# Gravitational Attraction of a Massive Particle

• GuyWQuestion
In summary, the conversation discusses the equations governing the gravitational attraction of a massive particle traveling at near light speed. It is mentioned that a college level understanding of algebra and calculus is insufficient for understanding these equations, and the suggestion is made to refer to Prof. Susskind's lecture series on General Relativity. It is also noted that measuring a "gravitational field" is not the same as measuring an electric field, and the concept of a moving particle affecting other objects is discussed. The technical details of this concept are known as the Aichelburg - Sexyl solution, which behaves similarly to an electromagnetic plane wave.
GuyWQuestion
I was wondering what equations govern calculating the gravitation attraction of a massive particle (say a proton) traveling at near light speed? Thanks!

What is your current level of understanding of physics and mathematics?

Lets go with college level Algebra, but I've taken college level Calculus, just don't remember most of it.

Okay. Just to be precise, we don't know how the gravitational field looks around single particles because we don't have a working quantum theory of gravity yet. We can say quite a bit about more massive objects though.

Unfortunately, college undergraduate level algebra and calculus is insufficient in order to understand the equations of GR, the matematical framework for which is differential geometry and tensor calculus. As such, giving you the equations immediately would be meaningless. I suggest you take a look at Prof. Susskind's video lecture series on GR, which is available fo free on youtube;

Here is the link to the Special Relativity lecture series:
General relativity lecture series:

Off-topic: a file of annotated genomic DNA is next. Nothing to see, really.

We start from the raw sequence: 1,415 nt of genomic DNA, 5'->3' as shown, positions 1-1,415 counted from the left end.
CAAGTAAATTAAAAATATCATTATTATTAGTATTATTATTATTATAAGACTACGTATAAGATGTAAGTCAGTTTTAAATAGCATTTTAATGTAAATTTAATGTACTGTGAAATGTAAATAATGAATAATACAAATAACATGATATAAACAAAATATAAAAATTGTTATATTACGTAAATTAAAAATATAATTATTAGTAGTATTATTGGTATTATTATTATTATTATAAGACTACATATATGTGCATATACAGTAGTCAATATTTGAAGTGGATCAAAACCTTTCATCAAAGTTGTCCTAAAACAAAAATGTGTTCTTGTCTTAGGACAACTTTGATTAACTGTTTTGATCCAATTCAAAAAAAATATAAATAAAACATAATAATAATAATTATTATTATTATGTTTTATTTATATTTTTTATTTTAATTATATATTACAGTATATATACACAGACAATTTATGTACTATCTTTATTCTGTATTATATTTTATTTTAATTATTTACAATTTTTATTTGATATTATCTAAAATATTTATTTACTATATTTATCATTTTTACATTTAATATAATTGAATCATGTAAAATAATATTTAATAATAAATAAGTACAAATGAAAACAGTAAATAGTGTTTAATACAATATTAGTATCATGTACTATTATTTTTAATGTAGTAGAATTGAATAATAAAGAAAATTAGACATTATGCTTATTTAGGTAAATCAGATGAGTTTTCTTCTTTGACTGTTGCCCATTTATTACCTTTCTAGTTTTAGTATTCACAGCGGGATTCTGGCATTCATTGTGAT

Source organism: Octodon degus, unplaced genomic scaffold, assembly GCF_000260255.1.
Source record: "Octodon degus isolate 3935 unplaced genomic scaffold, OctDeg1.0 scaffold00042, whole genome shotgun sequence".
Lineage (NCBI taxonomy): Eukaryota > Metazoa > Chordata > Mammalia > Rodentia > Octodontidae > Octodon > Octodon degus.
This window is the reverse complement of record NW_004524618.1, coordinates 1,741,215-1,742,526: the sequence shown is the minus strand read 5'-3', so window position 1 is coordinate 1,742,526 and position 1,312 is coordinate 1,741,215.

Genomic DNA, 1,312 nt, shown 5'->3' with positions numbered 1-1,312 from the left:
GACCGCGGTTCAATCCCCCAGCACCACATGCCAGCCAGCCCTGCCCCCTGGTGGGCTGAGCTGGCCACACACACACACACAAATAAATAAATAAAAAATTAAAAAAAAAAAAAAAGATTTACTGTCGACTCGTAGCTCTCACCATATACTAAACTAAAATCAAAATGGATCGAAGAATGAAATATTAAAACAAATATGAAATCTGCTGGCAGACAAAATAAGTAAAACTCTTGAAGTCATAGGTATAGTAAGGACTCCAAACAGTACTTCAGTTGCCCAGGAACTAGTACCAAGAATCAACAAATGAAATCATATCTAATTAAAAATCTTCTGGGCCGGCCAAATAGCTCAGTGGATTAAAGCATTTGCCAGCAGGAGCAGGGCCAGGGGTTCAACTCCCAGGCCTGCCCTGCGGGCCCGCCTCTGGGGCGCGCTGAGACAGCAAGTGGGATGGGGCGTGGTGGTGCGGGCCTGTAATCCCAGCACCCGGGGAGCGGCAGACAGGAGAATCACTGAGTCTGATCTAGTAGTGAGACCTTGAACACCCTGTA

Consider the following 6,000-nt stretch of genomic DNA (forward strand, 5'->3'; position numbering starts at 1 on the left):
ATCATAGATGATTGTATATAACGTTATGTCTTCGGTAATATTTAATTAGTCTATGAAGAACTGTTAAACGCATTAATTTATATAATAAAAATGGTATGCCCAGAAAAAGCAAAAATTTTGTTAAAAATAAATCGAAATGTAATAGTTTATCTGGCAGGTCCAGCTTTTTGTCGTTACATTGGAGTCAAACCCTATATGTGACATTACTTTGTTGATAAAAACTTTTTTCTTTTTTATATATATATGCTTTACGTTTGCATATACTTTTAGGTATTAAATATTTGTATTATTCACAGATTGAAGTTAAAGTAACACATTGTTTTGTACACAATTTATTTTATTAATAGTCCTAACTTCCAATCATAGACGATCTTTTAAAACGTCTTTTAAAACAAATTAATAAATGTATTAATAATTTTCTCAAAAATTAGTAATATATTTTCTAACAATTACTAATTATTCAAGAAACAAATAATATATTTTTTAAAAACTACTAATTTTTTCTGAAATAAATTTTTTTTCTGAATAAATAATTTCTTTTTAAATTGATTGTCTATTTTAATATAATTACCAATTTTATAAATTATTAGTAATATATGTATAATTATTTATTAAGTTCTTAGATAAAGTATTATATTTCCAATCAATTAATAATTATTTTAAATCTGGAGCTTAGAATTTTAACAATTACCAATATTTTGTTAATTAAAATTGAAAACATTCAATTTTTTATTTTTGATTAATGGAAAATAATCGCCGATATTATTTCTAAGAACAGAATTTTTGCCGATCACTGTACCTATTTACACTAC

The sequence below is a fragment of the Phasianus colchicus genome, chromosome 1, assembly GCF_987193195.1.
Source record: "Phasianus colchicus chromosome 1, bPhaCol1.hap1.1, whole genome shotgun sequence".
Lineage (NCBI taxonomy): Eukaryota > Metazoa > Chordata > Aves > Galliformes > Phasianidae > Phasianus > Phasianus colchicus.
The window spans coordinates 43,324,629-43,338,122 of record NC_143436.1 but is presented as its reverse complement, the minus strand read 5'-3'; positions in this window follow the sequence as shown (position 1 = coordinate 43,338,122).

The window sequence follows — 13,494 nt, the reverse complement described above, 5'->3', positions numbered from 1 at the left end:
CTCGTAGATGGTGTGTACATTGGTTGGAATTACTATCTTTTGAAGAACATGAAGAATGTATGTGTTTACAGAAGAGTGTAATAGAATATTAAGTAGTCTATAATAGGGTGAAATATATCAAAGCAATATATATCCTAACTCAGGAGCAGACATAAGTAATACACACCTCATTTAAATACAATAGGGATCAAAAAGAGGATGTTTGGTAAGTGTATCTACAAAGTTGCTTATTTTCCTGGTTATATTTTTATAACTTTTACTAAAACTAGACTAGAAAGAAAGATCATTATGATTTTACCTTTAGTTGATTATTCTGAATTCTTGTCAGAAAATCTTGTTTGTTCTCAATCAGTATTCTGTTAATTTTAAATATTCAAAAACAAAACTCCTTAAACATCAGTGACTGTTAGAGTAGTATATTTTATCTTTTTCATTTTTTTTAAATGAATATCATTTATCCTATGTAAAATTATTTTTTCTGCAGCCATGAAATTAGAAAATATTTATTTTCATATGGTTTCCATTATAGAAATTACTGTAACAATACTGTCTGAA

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Because all objects are affected by gravity, we can't actually measure a "gravitational field" in the same sense that we can measure , say, an electric field. In some specialized circumstances we can work around this lack of a reference particle that would be "unaffected by gravity", but the case of a moving mass isn't one of those special circumstances.

What we could measure, in principle, is the tidal gravitational field of a moving particle - the accelerations induced in nearby test particles relative to each other. Unfortunately, the detailed presentation on it gets rather technical. It's known as the Aichelburg - Sexyl solution, and in general terms, it looks like a plane wave, similar to the electromagnetic case, which behaves in a similar manner.

## 1. What is gravitational attraction?

Gravitational attraction is the force of attraction between two objects due to their masses. It is one of the four fundamental forces of nature and is responsible for keeping planets in orbit around the sun and objects on Earth from floating away into space.

## 2. How does the mass of an object affect gravitational attraction?

The greater the mass of an object, the stronger its gravitational pull. This means that a more massive object will have a greater force of attraction than a less massive one.

## 3. What is the equation for gravitational attraction?

The equation for gravitational attraction is F = G (m1m2/r^2), where F is the force of attraction, G is the gravitational constant, m1 and m2 are the masses of the two objects, and r is the distance between them.

## 4. How does distance affect gravitational attraction?

The force of gravitational attraction decreases as the distance between two objects increases. This means that the farther apart two objects are, the weaker their gravitational pull on each other will be.

## 5. Can gravitational attraction be canceled out?

No, gravitational attraction cannot be canceled out. It is a fundamental force of nature and will always exist between objects with mass. However, other forces such as inertia and centrifugal force can counteract the effects of gravitational attraction.

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